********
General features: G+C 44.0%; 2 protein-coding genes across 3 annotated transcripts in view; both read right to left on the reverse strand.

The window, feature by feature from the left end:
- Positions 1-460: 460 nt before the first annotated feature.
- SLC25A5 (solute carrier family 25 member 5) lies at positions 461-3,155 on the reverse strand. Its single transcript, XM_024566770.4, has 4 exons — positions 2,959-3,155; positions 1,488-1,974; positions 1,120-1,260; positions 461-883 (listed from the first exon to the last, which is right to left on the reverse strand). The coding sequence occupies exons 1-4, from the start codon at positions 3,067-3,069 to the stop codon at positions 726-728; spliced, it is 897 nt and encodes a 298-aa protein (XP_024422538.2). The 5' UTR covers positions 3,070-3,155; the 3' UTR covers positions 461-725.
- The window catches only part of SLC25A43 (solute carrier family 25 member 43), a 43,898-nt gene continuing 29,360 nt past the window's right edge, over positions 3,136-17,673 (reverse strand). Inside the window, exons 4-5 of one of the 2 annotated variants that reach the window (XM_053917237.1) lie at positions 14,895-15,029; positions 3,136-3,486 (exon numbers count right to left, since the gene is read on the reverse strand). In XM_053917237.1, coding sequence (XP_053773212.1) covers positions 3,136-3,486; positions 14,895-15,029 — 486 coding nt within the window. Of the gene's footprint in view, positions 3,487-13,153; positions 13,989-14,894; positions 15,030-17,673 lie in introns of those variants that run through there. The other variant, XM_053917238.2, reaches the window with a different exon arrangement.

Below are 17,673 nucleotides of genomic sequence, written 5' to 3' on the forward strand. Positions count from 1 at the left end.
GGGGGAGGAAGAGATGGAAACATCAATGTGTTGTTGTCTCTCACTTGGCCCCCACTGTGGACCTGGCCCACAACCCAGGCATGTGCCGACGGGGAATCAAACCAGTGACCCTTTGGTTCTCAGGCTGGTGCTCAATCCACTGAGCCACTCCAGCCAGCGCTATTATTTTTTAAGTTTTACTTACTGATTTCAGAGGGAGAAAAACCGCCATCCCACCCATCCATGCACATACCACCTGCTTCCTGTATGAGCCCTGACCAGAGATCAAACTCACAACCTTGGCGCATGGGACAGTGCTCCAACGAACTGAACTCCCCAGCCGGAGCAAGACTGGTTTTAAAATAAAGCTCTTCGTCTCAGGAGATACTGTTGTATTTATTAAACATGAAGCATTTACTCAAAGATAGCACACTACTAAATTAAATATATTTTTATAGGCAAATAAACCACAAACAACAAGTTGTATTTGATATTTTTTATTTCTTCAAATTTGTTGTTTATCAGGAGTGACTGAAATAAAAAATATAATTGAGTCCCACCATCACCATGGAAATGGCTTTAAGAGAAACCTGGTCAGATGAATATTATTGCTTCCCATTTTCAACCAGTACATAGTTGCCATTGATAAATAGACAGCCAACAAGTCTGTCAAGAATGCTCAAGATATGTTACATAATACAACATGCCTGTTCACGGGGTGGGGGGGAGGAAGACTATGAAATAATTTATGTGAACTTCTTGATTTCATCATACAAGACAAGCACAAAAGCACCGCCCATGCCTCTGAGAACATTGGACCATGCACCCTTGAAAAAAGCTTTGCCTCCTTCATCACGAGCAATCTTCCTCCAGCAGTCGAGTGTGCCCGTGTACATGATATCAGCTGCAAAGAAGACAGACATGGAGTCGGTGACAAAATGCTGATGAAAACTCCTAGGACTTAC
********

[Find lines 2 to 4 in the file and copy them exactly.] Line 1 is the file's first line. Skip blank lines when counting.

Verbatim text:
The window, feature by feature from the left end:
- Positions 1-460: 460 nt before the first annotated feature.
- SLC25A5 (solute carrier family 25 member 5) lies at positions 461-3,155 on the reverse strand. Its single transcript, XM_024566770.4, has 4 exons — positions 2,959-3,155; positions 1,488-1,974; positions 1,120-1,260; positions 461-883 (listed from the first exon to the last, which is right to left on the reverse strand). The coding sequence occupies exons 1-4, from the start codon at positions 3,067-3,069 to the stop codon at positions 726-728; spliced, it is 897 nt and encodes a 298-aa protein (XP_024422538.2). The 5' UTR covers positions 3,070-3,155; the 3' UTR covers positions 461-725.